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Applied 'green' research teaches cadets about ins, outs of renewable energy
Cadet 1st Class Margaret Weingart connects wiring to a vehicle battery in the Air Force Academy's Electrical and Computer Engineering Department April 3, 2012. Weingart and other cadets in her capstone project developed a system to power the vehicle using solar energy from panels on the roof of Fairchild Hall. She is assigned to Cadet Squadron 32. (U.S. Air Force photo/Sarah Chambers)
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Applied 'green' research teaches cadets about ins, outs of renewable energy

Posted 4/13/2012   Updated 4/13/2012 Email story   Print story

    


by Don Branum
Air Force Academy Public Affairs


4/13/2012 - U.S. AIR FORCE ACADEMY, Colo. -- A Defense Department-funded initiative in the Electrical and Computer Engineering Department here offers cadets a chance to get their hands dirty by making the environment a little cleaner.

The program, which has received $270,000 since 2009 from the Office of the Assistant Secretary of Defense for Research and Engineering, is designed to teach cadets about renewable energy, including its benefits and limiting factors and how best to employ it in a field environment.

Last year's capstone computer engineering project involved the installation of a mobile solar power system, which currently sits on the roof of Fairchild Hall.

"It was built as a prototype of a mobile system," said Al Mundy, an electrical engineering instructor. "It's not mobile at the moment: It's lacking the wheels. But it could be moved if we wanted it to be."

The system's energy input is small compared to Fairchild Hall's overall needs -- it's the data that holds real value, said Mundy.

"All of that data is brought back into the lab," he said. "Cadets can see what happens when it snows or when light is shining across panels."

The solar panel formed part of this year's capstone project, which involves a small, quiet all-terrain vehicle donated from the special operations community. Solar energy is a good alternative to a diesel generator for both noise and cost reasons, Mundy said.

"Diesel is noisy and very expensive in a deployed environment, and it requires a lot of maintenance," he said. "Here, it's a closed system. The only thing we have to maintain is keeping the brakes clean."

The vehicle presents challenges of its own as well: The Academy received it in what one might call "well-loved" condition. Cadets had to familiarize themselves with the vehicle, even reverse engineering parts of it when they found the quality of existing engineering documents lacking, Mundy said.

"One of the things we teach is that good documentation is important," he said. "Now the cadets are seeing what happens when that's not the case."

Renewable energy isn't always available: The sun doesn't shine 24 hours a day, and it's not always windy enough to power a wind turbine, said Lt. Col. Andrew Laffely, the Electrical and Computer Engineering Department's director of plans and programs. But even with drawbacks, the DOD has compelling reasons to look into alternative energy sources.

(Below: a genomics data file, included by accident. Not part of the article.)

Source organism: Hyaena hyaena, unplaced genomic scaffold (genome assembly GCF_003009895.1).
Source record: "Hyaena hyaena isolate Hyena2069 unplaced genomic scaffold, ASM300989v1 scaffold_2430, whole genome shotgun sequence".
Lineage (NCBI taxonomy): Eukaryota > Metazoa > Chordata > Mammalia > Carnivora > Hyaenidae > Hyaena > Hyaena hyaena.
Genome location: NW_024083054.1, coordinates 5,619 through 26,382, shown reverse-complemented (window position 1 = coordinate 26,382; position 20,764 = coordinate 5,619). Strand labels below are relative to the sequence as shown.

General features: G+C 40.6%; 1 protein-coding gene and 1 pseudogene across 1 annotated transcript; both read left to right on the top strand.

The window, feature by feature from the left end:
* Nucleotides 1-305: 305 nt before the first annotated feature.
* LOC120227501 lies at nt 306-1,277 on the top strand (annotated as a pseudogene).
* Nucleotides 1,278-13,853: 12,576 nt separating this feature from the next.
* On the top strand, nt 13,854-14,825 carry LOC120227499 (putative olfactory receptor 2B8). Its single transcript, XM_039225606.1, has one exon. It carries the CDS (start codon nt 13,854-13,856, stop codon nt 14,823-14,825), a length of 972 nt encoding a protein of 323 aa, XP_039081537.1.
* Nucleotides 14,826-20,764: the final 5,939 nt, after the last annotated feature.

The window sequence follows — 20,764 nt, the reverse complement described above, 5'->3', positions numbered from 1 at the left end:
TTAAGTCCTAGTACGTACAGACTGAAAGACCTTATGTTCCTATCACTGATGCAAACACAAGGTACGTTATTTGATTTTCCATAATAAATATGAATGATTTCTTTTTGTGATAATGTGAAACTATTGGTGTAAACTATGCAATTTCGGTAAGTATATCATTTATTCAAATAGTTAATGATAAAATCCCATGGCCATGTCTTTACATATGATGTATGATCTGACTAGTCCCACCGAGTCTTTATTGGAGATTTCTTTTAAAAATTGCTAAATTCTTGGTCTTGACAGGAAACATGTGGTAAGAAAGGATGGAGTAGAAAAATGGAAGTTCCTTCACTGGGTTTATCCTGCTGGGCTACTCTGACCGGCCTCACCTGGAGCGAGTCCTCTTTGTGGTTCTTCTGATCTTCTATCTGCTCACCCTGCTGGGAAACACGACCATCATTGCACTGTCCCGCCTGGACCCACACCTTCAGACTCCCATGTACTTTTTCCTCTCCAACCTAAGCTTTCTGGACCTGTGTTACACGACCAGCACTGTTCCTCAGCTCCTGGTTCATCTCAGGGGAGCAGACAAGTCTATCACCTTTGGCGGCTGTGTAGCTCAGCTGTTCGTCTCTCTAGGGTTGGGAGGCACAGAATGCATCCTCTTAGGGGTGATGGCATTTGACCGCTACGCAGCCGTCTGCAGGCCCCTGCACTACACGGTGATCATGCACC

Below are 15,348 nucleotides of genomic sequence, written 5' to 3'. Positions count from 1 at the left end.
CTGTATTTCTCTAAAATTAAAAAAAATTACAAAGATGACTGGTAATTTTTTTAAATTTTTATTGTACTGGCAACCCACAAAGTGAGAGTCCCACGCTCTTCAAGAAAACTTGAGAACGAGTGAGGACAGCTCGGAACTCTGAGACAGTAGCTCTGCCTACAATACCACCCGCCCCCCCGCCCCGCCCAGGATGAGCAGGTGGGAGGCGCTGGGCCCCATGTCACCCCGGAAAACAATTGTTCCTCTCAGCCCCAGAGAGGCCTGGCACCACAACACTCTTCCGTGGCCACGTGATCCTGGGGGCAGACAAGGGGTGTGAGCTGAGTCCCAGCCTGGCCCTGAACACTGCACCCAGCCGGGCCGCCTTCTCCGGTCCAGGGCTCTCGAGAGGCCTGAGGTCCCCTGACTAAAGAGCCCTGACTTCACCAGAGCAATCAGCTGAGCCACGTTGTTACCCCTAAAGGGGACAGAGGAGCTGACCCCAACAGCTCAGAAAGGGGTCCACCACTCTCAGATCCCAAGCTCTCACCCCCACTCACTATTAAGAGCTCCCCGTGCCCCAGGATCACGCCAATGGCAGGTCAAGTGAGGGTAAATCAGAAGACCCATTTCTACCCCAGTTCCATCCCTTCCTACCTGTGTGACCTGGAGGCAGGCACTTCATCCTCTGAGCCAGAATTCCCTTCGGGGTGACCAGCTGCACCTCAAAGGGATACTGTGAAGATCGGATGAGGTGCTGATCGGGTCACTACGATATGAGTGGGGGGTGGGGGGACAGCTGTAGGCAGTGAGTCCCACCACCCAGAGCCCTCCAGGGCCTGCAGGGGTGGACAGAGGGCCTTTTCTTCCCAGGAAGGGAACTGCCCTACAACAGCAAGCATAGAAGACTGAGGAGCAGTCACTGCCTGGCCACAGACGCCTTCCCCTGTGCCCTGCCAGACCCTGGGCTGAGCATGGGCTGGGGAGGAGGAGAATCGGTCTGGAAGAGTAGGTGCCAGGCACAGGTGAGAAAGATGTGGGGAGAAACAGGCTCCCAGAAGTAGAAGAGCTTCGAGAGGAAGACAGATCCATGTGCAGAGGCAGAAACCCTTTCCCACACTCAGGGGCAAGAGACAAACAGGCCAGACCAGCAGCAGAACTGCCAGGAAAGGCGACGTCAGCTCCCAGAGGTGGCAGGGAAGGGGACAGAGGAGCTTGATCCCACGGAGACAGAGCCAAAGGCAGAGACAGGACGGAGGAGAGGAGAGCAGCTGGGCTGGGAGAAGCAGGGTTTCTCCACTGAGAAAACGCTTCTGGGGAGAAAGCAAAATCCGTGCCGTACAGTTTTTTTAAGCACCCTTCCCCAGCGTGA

"The cost of fuel is very expensive in Afghanistan and Iraq," in large part because transporting the fuel to bases costs a lot of money and carries a high risk, he said. "Even little things we can do make a big difference in terms of how we can operate. This helps our (soon-to-be) lieutenants be realistic in terms of what's achievable with renewable energy."

The vehicle is not designed for long-range operations, so the power generation system will have to be portable as well. That, Mundy said, will be the focus of next year's capstone project.

"Teams will build a trailer so the vehicle has a completely mobile type of storage," he said. "The trailer can provide power to whoever needs it."

In order to complete the project, next year's capstone class will have to get smart about smart grids. The first step, Mundy explained, is setting up a microgrid.

"So the cadets need to find out, how much solar area or how big a wind turbine it would take to charge the vehicle's batteries," he said. "If we can do that on a standalone basis, that builds a microgrid."

Microgrids allow electrical engineers to manage power on a small level: in this case, a single vehicle or a small fleet. A cadet-operated microgrid would need to balance the supply of renewable energy with demand from the vehicles or from other energy consumers on base. The engineers can then network their microgrid with the base's main power grids or with other microgrids on base to create a smart grid, which allows the smaller power networks to share energy.

"For a smart grid, you have to ask, 'Can I plug it into the main power grid?' It's about the communication of energy data," Mundy said.

At project's end, Laffely said, cadets come away with more than just a better understanding of renewable energy.

"I was deployed last year, but the year before that, the capstone project was a wind turbine generator for a Humvee, and the cadets had a ball," Laffely said. "Hands-on learning and experimentation is really valuable. Cadets this year have gotten their hands dirty and really taken ownership, and that's what I want to see them do -- get into the practice of being computer, electrical or system engineers."



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